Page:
Moderate vs. conservative: What health care bill will come out on top?
The House’s health care bill, known as the American Health Care Act (AHCA), took some major steps forward over the past several weeks. It passed the House, after the addition of two crucial amendments—the MacArthur Amendment, which allows states to opt out of essential health benefits and community ratings, and the Upton Amendment, which allocates an extra $8 billion to high risk pools—and is now under review in the Senate. The Congressional Budget Office’s (CBO) recent score of the AHCA was similar to scores of previous iterations of the bill: premiums would rise, the uninsured population would increase, and the deficit would decrease.
Despite recent progress, the bill has a long way to go—and many changes to face—before it makes its way into law. Right now, Senate Republicans are taking their turn with it, making revisions and consulting with the CBO, and they’re optimistically predicting it will be ready for a vote before the July 4 recess.
One pressing question about these changes: Which direction will the bill ultimately swing—further right, or more toward the center? The conservative and moderate factions of the Republican Party had significant disagreements in the House, and these will undoubtedly continue as Senate Republicans work on rewriting the bill. But which group will actually come out on top? We decided to take a look.
On the conservative side …
Conservatives’ wish list for health care reform is essentially a full repeal of the Affordable Care Act (ACA)—even provisions that have proven popular among the public. This would include rolling back the protections for pre-existing conditions, completely throwing out the essential health benefits, and rolling back Medicaid expansion as soon as possible.
That conservative agenda isn’t favored by most Americans, but there are a few elected officials from districts or states that are more than enthusiastic about this path. In the House, those lawmakers included the Freedom Caucus, a major player in holding up the first draft of the AHCA. In the Senate, there are three main players: Rand Paul of Kentucky, Mike Lee of Utah, and Ted Cruz of Texas. Despite their small numbers, three votes would be just enough to sink the bill in the Senate.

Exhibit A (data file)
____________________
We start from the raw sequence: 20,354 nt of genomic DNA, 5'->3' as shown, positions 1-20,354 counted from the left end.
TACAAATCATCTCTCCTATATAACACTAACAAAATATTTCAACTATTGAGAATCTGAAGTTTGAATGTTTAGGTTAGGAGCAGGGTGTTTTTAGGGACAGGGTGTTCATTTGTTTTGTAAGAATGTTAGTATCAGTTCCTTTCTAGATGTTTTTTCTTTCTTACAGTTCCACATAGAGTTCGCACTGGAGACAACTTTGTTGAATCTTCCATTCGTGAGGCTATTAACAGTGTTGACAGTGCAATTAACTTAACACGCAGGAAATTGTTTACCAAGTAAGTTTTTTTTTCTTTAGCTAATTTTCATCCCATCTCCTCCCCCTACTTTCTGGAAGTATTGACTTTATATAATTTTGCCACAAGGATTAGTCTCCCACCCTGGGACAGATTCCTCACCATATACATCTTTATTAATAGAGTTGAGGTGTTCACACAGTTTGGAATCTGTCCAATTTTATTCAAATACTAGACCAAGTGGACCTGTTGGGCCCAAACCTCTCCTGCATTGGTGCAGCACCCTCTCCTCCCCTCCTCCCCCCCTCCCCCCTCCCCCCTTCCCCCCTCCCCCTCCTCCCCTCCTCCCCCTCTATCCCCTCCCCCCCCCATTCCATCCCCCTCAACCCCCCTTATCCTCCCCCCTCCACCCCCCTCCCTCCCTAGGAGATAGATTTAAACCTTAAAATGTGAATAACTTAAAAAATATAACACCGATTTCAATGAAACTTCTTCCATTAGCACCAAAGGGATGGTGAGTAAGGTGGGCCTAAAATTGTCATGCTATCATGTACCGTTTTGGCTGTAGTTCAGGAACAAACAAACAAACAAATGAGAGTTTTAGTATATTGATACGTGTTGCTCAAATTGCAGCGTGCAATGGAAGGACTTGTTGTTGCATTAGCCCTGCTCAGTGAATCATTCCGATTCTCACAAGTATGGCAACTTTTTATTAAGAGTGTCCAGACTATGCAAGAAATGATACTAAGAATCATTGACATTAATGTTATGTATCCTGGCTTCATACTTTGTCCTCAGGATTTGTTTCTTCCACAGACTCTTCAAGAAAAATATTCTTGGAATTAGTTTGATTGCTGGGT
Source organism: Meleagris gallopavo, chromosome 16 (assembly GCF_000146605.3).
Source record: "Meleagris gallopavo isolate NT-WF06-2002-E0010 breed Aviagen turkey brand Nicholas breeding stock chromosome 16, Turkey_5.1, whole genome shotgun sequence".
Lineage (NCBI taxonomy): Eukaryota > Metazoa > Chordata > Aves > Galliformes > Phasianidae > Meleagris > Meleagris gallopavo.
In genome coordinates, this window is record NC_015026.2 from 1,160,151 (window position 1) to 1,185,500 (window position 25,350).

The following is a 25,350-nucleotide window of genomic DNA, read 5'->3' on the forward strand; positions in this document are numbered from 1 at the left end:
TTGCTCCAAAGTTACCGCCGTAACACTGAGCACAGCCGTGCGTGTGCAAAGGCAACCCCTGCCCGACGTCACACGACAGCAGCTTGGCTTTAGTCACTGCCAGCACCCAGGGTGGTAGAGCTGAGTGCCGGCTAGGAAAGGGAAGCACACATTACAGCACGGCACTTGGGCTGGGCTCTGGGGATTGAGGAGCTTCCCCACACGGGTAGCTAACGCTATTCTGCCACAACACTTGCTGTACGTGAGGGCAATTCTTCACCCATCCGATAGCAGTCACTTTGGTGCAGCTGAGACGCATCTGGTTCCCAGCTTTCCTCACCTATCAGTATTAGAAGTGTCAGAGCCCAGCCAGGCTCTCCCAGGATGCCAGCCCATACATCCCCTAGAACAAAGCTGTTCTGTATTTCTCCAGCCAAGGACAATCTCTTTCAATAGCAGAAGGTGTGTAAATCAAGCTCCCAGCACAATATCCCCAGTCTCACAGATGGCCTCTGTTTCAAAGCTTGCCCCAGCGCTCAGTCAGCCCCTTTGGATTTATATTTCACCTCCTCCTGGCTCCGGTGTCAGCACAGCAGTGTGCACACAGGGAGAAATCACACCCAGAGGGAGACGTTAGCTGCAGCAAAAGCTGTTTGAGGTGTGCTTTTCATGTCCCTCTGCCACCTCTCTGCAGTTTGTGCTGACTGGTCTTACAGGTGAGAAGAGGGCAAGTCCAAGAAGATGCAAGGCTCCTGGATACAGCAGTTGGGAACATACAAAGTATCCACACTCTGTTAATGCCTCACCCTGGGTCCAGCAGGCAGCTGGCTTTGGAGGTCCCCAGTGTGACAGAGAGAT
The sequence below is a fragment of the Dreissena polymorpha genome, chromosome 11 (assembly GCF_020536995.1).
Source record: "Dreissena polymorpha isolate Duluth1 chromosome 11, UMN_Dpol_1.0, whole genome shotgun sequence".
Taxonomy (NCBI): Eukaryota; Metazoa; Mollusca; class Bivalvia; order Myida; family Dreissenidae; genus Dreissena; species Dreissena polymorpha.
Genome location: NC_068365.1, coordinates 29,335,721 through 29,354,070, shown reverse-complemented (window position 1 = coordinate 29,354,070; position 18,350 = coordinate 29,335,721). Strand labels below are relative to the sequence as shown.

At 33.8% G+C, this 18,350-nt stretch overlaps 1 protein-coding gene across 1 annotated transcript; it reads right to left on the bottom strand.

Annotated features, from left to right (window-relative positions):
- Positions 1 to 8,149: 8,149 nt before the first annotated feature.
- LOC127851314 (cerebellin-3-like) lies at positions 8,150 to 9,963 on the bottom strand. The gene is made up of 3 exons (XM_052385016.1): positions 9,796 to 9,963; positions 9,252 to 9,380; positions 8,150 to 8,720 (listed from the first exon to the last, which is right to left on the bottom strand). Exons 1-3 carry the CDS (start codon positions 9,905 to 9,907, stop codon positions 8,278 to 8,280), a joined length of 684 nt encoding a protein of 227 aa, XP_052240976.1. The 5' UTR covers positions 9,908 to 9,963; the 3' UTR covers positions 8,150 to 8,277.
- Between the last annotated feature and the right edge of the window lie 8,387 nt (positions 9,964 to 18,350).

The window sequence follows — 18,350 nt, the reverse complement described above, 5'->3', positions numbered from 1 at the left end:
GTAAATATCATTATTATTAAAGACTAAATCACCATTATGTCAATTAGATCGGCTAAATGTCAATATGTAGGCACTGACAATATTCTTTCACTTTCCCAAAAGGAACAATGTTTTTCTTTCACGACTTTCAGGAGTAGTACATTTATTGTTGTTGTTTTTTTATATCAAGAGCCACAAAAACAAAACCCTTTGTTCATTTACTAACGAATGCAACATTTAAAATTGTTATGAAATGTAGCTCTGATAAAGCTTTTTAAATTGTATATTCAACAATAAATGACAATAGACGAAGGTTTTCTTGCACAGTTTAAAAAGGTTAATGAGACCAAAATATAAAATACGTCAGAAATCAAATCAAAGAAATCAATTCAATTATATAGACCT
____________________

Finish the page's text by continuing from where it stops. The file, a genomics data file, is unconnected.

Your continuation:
One advantage that conservatives have is that the constituencies they represent are extremely supportive of their particular hard-line repeal policies. They aren’t in any danger of a challenger when the 2018 elections roll around, so they’re unlikely to yield. This is part of the reason the MacArthur Amendment, which rolled back a lot of pre-existing condition protection, was enough to push the House to a successful vote, despite its unpopularity with the public.
Conservatives have little to lose, but an unpopular agenda. It will be hard to dissuade them from blocking a vote, but harder to get all of their unpopular policies past the Senate and the conference committees, as these bodies tend to be more moderate.
Meanwhile, the moderates …
Moderate Republicans are more likely to be from states that accepted Medicaid expansion under the ACA—and thus are reluctant to see it go, lest their constituents lose coverage. They’re less clear about their overall hopes for the bill. Mostly, they want to cut costs without drastically cutting coverage—a hard line to draw. On other issues, their preferences range widely, making it difficult to hammer out a bill that appeases every request from everyone on the moderate spectrum.
Unfortunately, many moderate Republicans are likely to be at risk next reelection cycle if they misstep—meaning that they may not be as forward with their demands as their conservative counterparts. If it comes down to voting for an “OK” bill versus not voting at all, moderates could be more likely to vote for it rather than fight for their specific policies, simply to show that they are fulfilling their campaign promise of health care reform.
One thing that moderates have going for them is that, if they were to loosen their insistence that the ACA must be “repealed and replaced” rather than “repaired,” they may be able to garner some bipartisan support for their ideas, easily overcoming any threats from conservatives saying they’ll vote no. However, bipartisan support will be difficult to achieve with party tensions at an all-time high.
While the House had its own problems getting moderate Republicans on board, the Senate is far more moderate than its counterpart—meaning that without bipartisan support, it’s unlikely the two chambers will be able to agree on a bill, even if they are able to pass their separate versions.
The fork in the road
In all likelihood, the final version of the law (should it ever make it that far) will probably be a more moderate one than the AHCA that passed the House by the skin of its teeth. Whatever the case, it’s going to be tricky—neither side of the Republican Party has enough support on its own to get through both chambers of Congress, and both chambers seem to want totally different things.
One thing that will probably appear in either version of the bill? Some kind of reporting requirement. If Republicans plan to instate their own health care plan, whether it’s a conservative or moderate one, odds are some kind of reporting will have to occur to make sure the new health care laws are being followed. They may be less stringent under a conservative bill, but many of the same aspects would still be in place.
Either way, make sure to keep up on your data collection as the year proceeds—moderate, conservative, or bipartisan, it’s going to take a long time to make a bill into law.